missing" or "only 200 killed" heralded the arrival of America's innocence into the world's shock trauma unit, where its survival is going to be touch and go for a very long time. Given the current overreactions and fear, the prognosis is not good.

The first days and hours after the horrendous acts of a group of profoundly hateful individuals who ironically claim to act in the name of religion, caused further damage to the fragile condition of what was left of America's innocence. The overreactions, the racism, the hatred, and the curtailment of liberties we took for granted likely gave the murderers some kind of perverse pleasure in knowing we had been wounded so deeply. They may have laughed as Americans the world over, and those visiting our country alike were stranded, unable to return home. They may even have been pleased when a New Jersey man tried to run over a Pakistani woman for the crime of looking somewhat like them. I'm certain they would have been most amused at security at Bonaire's Flamingo Airport taking our nail clippers and tweezers from our checked baggage as part of new security measures. They definitely would have been dancing with glee as US Customs at BWI went through each and every piece of our luggage, asking me what prescription medications I was on while foreigners were waved on through.

There's something they didn't expect, however. America's innocence has many cousins, aunts, uncles, children and friends. Many of them stepped forward that horrible day. Determination, drive, perseverance, love, compassion, generosity, and a world togetherness whose like has never been seen before. Countries who were our enemies extended offers of medical aid. Regimes we had criticized censored anti-American web sites. Countries who called us the "Great Satan" denounced the attacks.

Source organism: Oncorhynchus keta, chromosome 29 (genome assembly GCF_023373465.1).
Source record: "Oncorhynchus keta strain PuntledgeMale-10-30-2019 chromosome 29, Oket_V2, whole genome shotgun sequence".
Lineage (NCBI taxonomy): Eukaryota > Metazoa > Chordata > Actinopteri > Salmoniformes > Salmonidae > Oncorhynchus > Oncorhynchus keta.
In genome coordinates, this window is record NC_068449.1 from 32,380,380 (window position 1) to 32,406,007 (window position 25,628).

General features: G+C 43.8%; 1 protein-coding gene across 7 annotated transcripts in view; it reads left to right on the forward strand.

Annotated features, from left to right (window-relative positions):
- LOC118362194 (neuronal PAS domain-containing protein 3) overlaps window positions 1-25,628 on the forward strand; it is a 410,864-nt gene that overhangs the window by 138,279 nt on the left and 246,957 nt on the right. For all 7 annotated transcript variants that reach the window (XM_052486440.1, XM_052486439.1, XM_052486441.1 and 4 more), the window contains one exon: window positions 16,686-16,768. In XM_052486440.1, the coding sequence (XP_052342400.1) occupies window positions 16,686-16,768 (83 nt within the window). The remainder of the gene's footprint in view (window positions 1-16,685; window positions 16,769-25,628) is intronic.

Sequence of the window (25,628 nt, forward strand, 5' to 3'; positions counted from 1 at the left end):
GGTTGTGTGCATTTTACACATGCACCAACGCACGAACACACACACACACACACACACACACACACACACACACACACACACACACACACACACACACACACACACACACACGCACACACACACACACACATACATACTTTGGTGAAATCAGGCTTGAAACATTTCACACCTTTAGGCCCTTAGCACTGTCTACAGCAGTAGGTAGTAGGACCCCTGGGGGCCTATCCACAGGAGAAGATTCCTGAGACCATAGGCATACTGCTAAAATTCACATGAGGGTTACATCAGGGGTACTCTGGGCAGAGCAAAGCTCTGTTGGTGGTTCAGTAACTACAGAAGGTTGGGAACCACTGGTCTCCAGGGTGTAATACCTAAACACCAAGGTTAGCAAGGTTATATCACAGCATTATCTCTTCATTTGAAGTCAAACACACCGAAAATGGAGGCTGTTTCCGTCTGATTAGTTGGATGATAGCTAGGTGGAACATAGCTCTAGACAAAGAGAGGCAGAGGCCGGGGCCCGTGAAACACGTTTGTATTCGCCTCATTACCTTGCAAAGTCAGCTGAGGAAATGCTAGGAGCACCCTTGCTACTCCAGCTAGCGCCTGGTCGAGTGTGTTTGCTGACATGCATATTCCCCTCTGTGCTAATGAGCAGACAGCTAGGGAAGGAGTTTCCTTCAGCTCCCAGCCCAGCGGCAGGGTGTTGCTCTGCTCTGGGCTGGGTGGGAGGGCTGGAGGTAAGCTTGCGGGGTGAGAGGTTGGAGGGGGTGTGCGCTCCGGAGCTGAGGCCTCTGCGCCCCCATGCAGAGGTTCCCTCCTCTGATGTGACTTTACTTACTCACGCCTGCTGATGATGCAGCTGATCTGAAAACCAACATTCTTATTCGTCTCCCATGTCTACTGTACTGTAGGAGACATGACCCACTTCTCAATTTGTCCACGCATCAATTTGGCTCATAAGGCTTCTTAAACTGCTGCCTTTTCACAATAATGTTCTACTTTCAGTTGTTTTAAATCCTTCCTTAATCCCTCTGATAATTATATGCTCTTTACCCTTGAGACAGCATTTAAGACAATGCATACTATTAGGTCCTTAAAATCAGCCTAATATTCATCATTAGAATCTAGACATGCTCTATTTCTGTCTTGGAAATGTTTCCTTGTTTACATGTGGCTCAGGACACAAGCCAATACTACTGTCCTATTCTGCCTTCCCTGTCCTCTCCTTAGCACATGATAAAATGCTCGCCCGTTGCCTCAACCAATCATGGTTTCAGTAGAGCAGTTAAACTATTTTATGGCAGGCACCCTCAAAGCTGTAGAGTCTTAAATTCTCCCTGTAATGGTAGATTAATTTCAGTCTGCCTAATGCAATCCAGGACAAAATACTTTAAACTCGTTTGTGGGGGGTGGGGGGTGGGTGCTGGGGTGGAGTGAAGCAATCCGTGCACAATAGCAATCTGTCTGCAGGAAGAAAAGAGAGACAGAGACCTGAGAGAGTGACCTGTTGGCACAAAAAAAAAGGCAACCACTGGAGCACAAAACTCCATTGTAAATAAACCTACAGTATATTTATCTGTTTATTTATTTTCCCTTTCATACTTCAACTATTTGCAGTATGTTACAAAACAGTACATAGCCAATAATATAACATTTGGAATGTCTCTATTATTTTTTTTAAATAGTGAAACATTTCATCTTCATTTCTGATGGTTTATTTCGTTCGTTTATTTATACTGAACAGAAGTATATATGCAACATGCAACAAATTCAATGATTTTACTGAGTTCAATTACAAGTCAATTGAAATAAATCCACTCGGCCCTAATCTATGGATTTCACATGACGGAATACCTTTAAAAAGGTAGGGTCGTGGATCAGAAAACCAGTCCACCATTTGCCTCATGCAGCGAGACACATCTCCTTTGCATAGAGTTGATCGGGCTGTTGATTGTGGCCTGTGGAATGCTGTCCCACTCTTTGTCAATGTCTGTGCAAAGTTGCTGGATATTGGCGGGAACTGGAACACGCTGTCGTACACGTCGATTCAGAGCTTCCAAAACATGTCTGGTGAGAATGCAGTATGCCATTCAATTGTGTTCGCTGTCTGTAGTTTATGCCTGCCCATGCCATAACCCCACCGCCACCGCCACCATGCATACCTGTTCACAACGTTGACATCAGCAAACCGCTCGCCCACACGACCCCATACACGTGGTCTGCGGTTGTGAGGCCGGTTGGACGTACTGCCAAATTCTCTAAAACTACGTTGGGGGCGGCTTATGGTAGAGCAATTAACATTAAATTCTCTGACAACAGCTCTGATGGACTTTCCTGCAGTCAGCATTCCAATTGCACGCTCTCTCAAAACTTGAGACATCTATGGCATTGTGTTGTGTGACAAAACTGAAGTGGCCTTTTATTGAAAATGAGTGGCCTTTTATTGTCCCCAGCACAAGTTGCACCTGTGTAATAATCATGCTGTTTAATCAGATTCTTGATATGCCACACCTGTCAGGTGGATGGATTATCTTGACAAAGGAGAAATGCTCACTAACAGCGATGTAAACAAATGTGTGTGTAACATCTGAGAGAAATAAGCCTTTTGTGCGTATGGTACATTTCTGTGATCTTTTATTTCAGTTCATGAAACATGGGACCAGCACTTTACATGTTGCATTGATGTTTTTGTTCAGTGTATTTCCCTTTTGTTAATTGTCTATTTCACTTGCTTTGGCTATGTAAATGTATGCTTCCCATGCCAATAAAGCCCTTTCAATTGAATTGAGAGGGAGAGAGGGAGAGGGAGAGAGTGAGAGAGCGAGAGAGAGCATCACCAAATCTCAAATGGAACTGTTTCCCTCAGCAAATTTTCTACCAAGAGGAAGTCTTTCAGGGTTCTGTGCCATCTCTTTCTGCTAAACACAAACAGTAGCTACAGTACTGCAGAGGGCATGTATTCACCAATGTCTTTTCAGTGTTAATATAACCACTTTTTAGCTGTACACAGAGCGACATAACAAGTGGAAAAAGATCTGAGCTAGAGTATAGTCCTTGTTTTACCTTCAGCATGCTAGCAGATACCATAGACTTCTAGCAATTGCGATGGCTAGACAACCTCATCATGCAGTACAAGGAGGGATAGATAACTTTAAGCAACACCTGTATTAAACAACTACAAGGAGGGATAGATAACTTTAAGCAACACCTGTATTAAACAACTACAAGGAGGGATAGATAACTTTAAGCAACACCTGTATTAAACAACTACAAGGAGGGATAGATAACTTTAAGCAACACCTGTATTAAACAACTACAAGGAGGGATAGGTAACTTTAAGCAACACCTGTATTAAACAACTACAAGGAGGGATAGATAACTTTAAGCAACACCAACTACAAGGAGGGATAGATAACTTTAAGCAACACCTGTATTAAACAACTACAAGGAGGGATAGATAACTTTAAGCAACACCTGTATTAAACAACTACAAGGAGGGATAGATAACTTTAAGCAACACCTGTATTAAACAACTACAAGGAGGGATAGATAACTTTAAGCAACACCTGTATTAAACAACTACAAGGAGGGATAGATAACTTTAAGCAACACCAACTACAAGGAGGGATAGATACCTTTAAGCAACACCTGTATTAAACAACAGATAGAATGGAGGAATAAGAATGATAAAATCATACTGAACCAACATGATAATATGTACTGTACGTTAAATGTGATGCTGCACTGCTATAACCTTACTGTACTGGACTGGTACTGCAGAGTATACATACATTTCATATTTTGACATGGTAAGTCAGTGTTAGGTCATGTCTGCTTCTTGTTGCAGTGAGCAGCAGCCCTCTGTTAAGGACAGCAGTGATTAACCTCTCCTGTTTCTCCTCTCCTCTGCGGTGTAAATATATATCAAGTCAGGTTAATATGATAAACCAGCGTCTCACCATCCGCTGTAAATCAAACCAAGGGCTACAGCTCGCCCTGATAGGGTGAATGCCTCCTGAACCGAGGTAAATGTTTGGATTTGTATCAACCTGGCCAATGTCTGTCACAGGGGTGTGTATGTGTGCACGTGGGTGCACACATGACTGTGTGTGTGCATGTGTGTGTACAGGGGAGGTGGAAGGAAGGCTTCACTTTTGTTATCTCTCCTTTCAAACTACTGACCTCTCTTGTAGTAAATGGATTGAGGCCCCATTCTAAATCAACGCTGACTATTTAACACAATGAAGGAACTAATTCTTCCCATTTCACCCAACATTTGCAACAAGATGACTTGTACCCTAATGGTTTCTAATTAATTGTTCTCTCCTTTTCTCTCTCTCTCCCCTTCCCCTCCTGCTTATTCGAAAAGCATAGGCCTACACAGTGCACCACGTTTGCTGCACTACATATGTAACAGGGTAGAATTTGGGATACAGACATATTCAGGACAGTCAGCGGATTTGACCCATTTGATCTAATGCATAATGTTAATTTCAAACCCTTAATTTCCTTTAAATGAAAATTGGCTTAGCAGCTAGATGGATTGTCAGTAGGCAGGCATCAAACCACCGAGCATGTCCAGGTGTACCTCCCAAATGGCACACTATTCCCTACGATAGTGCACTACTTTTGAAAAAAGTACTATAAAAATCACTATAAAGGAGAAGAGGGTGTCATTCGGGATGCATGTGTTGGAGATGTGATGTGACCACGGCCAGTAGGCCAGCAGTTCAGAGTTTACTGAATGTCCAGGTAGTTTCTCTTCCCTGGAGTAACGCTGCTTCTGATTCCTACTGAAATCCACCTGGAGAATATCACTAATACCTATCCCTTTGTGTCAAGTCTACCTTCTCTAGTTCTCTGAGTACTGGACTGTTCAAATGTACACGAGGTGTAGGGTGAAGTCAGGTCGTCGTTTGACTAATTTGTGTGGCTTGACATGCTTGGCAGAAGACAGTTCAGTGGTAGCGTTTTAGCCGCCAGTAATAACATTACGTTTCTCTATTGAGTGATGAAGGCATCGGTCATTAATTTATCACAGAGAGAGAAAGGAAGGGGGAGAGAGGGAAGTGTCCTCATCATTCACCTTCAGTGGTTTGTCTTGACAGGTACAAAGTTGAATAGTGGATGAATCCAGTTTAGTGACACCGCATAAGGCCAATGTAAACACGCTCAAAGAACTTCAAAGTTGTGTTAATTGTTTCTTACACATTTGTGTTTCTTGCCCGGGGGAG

As we sat in our hotel room in Bonaire, knowing we would not be returning home as planned on September 12, something else remarkable happened. The Dutch people of the island began flying American flags at half-staff. Perfect strangers stopped us in the streets to tell us they were sorry, and could they help us. Nick, the general manager at Captain Don's shuffled rooms and people around until he could find places for the stranded Americans to stay. The hotel cut our room rates, and even our diving rates. Nick said, "We will not profit from your misery." Sure, the scum sucking scam artists got lots of publicity, and the spammers still filled my email with unwanted garbage while I was trying to get messages back and forth to our group, but none of that was as important as the cab driver who asked the Internet company to download a picture of the American flag for him so he could put it on his cab. He, like so many others, wanted us to know that they were standing up in support of freedom and against an indefensible hatred called terrorism.

When our aircraft touched down at BWI Saturday night, the passengers, who had been left sitting on the tarmac for over 2 hours in Montego Bay with no air conditioning, broke into cheers and wild applause. They were home. There was no more need to watch things from a distance. But what, precisely did we come home TO? Throughout the newfound patriotism and the pride of being an American, there is also a dark side. Things we used to take for granted will never be the same. And if innocence survives at all, it will be a mere shell of itself. Unless, of course, we stop giving in to the fear and maintain the freedom in "the land of the free."

©2001 Mikki Barry